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Linear regression for machine learning. The simple regression model and machine learning using python.

This is one of the most basic and well-known algorithms in the statistics and machine learning
community.

In this first post, we will learn;
● The mathematical principles underlying this algorithm.
● The assumptions made when using it.
● How the algorithm is applied.
According to Wikipedia , linear least squares regression (which will be discussed in this post), dates
from the 19th Century, published by Legendre and Gauss respectively in 1805 and 1809. Their goal was
to use astronomical observations to determine the orbit of comets around the sun.
Data :
Two datasets are considered here. The first one contains the volume in liters ( ) l of a liquid and the
corresponding mass of the container plus the solution in kilograms (kg). The second dataset consists of
distance measurements in kilometers (km) between a pickup address and the delivery address with the
corresponding time (in seconds) between arrival at the pickup address and the delivery at destination
specified by a client. The latter dataset was downloaded from ZINDI website , on the Sendy logistics
challenge, though adapted here to our convenience. The original dataset of more than 30 variables
provides data on order details, bike rider metrics and atmospheric in Nairobi based on orders made on
the Sendy platform. This dataset will be used a number of times in these tutorials and in a constructive
manner.
Now, we explore the datasets visually in the form of scatter plots to view the relationship between pairs of
variables using the following code:

As a discussion on the figures above (it is of good practice to discuss figures you include in a report or
work), one sees that though the linear relation between the distance between pick-up destination and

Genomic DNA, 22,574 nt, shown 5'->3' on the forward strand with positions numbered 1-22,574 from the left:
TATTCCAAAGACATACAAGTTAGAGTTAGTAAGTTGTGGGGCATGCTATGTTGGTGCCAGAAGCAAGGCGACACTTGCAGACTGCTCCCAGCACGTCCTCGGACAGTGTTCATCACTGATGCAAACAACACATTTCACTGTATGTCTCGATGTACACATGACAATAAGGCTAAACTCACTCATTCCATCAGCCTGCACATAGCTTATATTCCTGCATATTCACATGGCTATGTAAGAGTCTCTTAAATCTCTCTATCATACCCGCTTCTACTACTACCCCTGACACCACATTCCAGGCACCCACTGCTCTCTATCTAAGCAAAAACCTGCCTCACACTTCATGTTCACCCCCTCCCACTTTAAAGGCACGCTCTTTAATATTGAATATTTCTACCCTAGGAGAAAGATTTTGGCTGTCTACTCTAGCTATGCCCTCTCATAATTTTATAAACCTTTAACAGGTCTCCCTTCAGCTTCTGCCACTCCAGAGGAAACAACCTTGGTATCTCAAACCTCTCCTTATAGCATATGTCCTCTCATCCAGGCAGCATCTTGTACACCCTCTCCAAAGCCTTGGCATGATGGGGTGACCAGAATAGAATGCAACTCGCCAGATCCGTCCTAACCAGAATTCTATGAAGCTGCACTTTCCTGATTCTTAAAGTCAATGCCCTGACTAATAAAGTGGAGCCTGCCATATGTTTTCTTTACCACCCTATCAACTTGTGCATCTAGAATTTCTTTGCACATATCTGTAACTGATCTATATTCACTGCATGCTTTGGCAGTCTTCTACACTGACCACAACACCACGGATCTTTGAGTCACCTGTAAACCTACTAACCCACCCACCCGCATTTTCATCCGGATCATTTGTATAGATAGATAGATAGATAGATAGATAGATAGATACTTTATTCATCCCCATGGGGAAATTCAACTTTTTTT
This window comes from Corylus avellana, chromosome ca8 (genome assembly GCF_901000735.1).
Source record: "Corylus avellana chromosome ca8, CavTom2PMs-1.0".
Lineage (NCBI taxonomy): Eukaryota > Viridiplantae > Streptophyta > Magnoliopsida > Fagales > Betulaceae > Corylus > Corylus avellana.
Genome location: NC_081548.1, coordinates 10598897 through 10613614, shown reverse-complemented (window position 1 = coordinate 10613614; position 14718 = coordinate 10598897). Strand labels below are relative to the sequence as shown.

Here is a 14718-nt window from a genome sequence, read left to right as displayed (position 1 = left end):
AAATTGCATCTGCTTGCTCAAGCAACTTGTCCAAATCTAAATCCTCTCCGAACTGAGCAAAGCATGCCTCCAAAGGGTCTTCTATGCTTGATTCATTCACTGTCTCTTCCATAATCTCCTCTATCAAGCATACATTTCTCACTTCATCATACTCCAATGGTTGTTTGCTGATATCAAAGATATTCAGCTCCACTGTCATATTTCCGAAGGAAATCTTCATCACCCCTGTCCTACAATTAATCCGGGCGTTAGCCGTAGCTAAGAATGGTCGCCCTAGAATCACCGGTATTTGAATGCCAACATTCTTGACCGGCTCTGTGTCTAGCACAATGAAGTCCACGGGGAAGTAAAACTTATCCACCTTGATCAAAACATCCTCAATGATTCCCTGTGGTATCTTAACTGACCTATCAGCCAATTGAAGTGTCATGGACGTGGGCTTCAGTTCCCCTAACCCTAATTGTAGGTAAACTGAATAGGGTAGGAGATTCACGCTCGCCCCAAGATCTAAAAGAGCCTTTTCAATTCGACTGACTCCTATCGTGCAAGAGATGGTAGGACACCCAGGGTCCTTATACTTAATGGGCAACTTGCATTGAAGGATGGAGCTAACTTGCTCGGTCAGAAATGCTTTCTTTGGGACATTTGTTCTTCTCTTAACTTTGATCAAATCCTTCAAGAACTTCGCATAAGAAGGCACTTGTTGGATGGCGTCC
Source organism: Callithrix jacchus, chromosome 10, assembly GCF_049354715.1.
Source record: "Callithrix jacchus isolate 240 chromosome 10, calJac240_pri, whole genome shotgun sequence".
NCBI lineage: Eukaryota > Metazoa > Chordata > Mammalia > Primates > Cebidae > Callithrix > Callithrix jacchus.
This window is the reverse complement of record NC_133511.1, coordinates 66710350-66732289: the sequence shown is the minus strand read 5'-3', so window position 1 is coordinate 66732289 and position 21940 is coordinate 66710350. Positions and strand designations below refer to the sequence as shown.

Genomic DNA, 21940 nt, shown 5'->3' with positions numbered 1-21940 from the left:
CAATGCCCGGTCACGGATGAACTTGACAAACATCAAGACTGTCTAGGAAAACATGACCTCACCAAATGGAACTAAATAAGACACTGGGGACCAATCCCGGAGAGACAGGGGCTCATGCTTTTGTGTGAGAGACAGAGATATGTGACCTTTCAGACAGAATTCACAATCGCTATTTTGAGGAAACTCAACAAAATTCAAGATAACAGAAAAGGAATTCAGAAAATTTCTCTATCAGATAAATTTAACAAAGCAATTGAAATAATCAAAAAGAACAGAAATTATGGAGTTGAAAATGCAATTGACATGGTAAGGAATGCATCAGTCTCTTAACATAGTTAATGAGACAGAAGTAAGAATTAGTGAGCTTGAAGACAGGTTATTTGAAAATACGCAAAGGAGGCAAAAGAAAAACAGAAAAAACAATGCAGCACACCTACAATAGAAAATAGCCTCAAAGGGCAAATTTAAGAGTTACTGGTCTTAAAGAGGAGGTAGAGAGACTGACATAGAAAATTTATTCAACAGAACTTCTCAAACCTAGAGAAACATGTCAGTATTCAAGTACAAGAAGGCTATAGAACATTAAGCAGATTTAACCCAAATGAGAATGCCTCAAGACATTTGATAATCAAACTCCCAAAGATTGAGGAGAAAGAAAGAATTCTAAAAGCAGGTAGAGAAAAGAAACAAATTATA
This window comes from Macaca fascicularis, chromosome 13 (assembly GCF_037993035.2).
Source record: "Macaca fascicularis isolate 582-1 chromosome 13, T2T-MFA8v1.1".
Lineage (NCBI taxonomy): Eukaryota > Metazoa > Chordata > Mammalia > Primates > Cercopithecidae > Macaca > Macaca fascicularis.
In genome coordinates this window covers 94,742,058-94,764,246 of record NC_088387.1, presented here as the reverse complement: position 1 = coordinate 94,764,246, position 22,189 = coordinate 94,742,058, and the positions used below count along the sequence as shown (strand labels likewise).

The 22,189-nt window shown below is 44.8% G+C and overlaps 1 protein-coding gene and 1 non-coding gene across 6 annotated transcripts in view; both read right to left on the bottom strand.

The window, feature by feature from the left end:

arrival destination is not a perfect linear one, there seems to be a linear trend (Figure 1). The linearity
between mass of container + solution and volume of liquid is rather straightforward on Figure 2. Also, we
check the distributions of both variables (response variables , this will be explained y − later) using
histograms. A histogram is a frequency plot that helps assess the frequency distribution of any set of
measurements. The following code using seaborn was used; As a discussion on the figures above (it is of good practice to discuss figures you include in a report or
work), one sees that though the linear relation between the distance between pick-up destination and
arrival destination is not a perfect linear one, there seems to be a linear trend (Figure 1). The linearity
between mass of container + solution and volume of liquid is rather straightforward on Figure 2. Also, we
check the distributions of both variables (response variables , this will be explained y − later) using
histograms. A histogram is a frequency plot that helps assess the frequency distribution of any set of
measurements. The following code using seaborn was used;

Even if we understand LSTMs theoretically, still many of us are confused about its input and output shapes while fitting the data to the network. This guide will help you understand the Input and Output shapes of the LSTM.

Let’s first understand the Input and its shape in LSTM Keras. The input data to LSTM looks like the following diagram.